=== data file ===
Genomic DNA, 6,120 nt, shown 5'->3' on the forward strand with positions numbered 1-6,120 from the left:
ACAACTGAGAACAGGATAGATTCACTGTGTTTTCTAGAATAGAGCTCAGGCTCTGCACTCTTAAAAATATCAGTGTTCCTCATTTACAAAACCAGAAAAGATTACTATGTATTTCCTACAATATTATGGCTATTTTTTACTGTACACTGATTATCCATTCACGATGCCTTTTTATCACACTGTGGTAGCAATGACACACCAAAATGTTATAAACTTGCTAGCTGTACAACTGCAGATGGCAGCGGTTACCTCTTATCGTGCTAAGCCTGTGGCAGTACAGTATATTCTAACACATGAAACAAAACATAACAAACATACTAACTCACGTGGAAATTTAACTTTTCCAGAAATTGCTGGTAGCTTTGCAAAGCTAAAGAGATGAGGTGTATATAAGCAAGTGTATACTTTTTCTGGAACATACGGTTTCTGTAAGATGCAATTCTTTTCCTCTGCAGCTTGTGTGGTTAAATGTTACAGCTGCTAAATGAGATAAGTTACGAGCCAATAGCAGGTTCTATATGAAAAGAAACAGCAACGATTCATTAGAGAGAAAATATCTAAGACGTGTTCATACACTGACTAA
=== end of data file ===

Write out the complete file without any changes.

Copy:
Genomic DNA, 6,120 nt, shown 5'->3' on the forward strand with positions numbered 1-6,120 from the left:
ACAACTGAGAACAGGATAGATTCACTGTGTTTTCTAGAATAGAGCTCAGGCTCTGCACTCTTAAAAATATCAGTGTTCCTCATTTACAAAACCAGAAAAGATTACTATGTATTTCCTACAATATTATGGCTATTTTTTACTGTACACTGATTATCCATTCACGATGCCTTTTTATCACACTGTGGTAGCAATGACACACCAAAATGTTATAAACTTGCTAGCTGTACAACTGCAGATGGCAGCGGTTACCTCTTATCGTGCTAAGCCTGTGGCAGTACAGTATATTCTAACACATGAAACAAAACATAACAAACATACTAACTCACGTGGAAATTTAACTTTTCCAGAAATTGCTGGTAGCTTTGCAAAGCTAAAGAGATGAGGTGTATATAAGCAAGTGTATACTTTTTCTGGAACATACGGTTTCTGTAAGATGCAATTCTTTTCCTCTGCAGCTTGTGTGGTTAAATGTTACAGCTGCTAAATGAGATAAGTTACGAGCCAATAGCAGGTTCTATATGAAAAGAAACAGCAACGATTCATTAGAGAGAAAATATCTAAGACGTGTTCATACACTGACTAA